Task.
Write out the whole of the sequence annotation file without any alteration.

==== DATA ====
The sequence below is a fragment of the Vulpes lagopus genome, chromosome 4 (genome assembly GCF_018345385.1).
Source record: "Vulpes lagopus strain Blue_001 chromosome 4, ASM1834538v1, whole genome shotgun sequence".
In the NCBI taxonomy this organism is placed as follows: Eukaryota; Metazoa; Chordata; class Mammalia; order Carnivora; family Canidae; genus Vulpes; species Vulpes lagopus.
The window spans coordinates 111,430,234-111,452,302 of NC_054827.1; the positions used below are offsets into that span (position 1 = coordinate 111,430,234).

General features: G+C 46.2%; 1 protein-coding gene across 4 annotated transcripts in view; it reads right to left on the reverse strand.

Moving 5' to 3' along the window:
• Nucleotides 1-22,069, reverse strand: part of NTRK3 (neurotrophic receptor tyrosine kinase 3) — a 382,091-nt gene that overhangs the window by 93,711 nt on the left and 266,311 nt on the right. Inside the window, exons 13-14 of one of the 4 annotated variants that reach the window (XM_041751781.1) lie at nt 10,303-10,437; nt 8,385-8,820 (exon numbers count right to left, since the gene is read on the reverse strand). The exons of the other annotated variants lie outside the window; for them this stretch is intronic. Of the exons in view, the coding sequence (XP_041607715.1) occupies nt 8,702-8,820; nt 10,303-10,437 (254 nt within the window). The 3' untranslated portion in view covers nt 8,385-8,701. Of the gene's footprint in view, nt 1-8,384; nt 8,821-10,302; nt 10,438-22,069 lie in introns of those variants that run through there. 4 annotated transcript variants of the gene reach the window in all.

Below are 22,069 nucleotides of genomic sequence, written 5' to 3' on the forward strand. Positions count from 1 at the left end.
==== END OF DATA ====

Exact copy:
The sequence below is a fragment of the Vulpes lagopus genome, chromosome 4 (genome assembly GCF_018345385.1).
Source record: "Vulpes lagopus strain Blue_001 chromosome 4, ASM1834538v1, whole genome shotgun sequence".
In the NCBI taxonomy this organism is placed as follows: Eukaryota; Metazoa; Chordata; class Mammalia; order Carnivora; family Canidae; genus Vulpes; species Vulpes lagopus.
The window spans coordinates 111,430,234-111,452,302 of NC_054827.1; the positions used below are offsets into that span (position 1 = coordinate 111,430,234).

General features: G+C 46.2%; 1 protein-coding gene across 4 annotated transcripts in view; it reads right to left on the reverse strand.

Moving 5' to 3' along the window:
• Nucleotides 1-22,069, reverse strand: part of NTRK3 (neurotrophic receptor tyrosine kinase 3) — a 382,091-nt gene that overhangs the window by 93,711 nt on the left and 266,311 nt on the right. Inside the window, exons 13-14 of one of the 4 annotated variants that reach the window (XM_041751781.1) lie at nt 10,303-10,437; nt 8,385-8,820 (exon numbers count right to left, since the gene is read on the reverse strand). The exons of the other annotated variants lie outside the window; for them this stretch is intronic. Of the exons in view, the coding sequence (XP_041607715.1) occupies nt 8,702-8,820; nt 10,303-10,437 (254 nt within the window). The 3' untranslated portion in view covers nt 8,385-8,701. Of the gene's footprint in view, nt 1-8,384; nt 8,821-10,302; nt 10,438-22,069 lie in introns of those variants that run through there. 4 annotated transcript variants of the gene reach the window in all.

Below are 22,069 nucleotides of genomic sequence, written 5' to 3' on the forward strand. Positions count from 1 at the left end.